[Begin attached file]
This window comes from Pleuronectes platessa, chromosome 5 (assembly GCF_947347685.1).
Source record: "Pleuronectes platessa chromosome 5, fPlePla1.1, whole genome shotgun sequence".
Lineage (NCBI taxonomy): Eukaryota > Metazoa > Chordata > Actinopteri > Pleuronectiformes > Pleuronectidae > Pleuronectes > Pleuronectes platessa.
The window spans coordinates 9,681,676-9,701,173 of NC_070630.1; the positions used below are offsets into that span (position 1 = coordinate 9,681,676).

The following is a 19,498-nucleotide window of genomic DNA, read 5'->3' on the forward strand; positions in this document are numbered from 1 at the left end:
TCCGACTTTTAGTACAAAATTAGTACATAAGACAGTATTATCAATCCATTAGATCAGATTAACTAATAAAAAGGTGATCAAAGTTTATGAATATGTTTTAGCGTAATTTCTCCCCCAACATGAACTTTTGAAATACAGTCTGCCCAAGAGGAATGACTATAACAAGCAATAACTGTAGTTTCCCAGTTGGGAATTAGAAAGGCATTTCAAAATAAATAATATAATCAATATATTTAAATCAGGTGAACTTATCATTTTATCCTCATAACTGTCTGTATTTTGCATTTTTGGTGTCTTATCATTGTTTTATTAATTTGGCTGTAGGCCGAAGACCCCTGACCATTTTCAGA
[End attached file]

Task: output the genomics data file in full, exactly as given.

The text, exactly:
This window comes from Pleuronectes platessa, chromosome 5 (assembly GCF_947347685.1).
Source record: "Pleuronectes platessa chromosome 5, fPlePla1.1, whole genome shotgun sequence".
Lineage (NCBI taxonomy): Eukaryota > Metazoa > Chordata > Actinopteri > Pleuronectiformes > Pleuronectidae > Pleuronectes > Pleuronectes platessa.
The window spans coordinates 9,681,676-9,701,173 of NC_070630.1; the positions used below are offsets into that span (position 1 = coordinate 9,681,676).

The following is a 19,498-nucleotide window of genomic DNA, read 5'->3' on the forward strand; positions in this document are numbered from 1 at the left end:
TCCGACTTTTAGTACAAAATTAGTACATAAGACAGTATTATCAATCCATTAGATCAGATTAACTAATAAAAAGGTGATCAAAGTTTATGAATATGTTTTAGCGTAATTTCTCCCCCAACATGAACTTTTGAAATACAGTCTGCCCAAGAGGAATGACTATAACAAGCAATAACTGTAGTTTCCCAGTTGGGAATTAGAAAGGCATTTCAAAATAAATAATATAATCAATATATTTAAATCAGGTGAACTTATCATTTTATCCTCATAACTGTCTGTATTTTGCATTTTTGGTGTCTTATCATTGTTTTATTAATTTGGCTGTAGGCCGAAGACCCCTGACCATTTTCAGA